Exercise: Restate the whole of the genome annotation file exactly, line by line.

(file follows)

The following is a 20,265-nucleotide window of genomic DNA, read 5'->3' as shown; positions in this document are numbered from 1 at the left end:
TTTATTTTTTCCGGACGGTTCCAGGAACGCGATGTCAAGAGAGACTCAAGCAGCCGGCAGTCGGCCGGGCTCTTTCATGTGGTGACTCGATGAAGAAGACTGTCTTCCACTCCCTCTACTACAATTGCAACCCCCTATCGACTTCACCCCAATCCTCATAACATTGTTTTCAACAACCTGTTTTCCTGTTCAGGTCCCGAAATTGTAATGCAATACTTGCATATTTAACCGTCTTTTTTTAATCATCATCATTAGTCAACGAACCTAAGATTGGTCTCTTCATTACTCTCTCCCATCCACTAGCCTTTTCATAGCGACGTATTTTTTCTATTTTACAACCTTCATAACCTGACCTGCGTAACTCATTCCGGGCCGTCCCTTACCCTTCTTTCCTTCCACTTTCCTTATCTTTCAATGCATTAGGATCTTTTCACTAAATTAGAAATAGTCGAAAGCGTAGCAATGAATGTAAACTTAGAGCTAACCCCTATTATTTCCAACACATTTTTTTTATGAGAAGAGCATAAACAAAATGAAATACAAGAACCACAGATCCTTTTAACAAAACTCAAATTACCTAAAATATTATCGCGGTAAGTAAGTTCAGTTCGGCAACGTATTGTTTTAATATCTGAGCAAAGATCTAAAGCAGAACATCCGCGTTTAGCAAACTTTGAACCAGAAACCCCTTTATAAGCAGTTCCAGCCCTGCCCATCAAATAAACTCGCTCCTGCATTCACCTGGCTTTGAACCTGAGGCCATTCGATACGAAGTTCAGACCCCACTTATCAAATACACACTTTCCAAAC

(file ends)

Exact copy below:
The following is a 20,265-nucleotide window of genomic DNA, read 5'->3' as shown; positions in this document are numbered from 1 at the left end:
TTTATTTTTTCCGGACGGTTCCAGGAACGCGATGTCAAGAGAGACTCAAGCAGCCGGCAGTCGGCCGGGCTCTTTCATGTGGTGACTCGATGAAGAAGACTGTCTTCCACTCCCTCTACTACAATTGCAACCCCCTATCGACTTCACCCCAATCCTCATAACATTGTTTTCAACAACCTGTTTTCCTGTTCAGGTCCCGAAATTGTAATGCAATACTTGCATATTTAACCGTCTTTTTTTAATCATCATCATTAGTCAACGAACCTAAGATTGGTCTCTTCATTACTCTCTCCCATCCACTAGCCTTTTCATAGCGACGTATTTTTTCTATTTTACAACCTTCATAACCTGACCTGCGTAACTCATTCCGGGCCGTCCCTTACCCTTCTTTCCTTCCACTTTCCTTATCTTTCAATGCATTAGGATCTTTTCACTAAATTAGAAATAGTCGAAAGCGTAGCAATGAATGTAAACTTAGAGCTAACCCCTATTATTTCCAACACATTTTTTTTATGAGAAGAGCATAAACAAAATGAAATACAAGAACCACAGATCCTTTTAACAAAACTCAAATTACCTAAAATATTATCGCGGTAAGTAAGTTCAGTTCGGCAACGTATTGTTTTAATATCTGAGCAAAGATCTAAAGCAGAACATCCGCGTTTAGCAAACTTTGAACCAGAAACCCCTTTATAAGCAGTTCCAGCCCTGCCCATCAAATAAACTCGCTCCTGCATTCACCTGGCTTTGAACCTGAGGCCATTCGATACGAAGTTCAGACCCCACTTATCAAATACACACTTTCCAAAC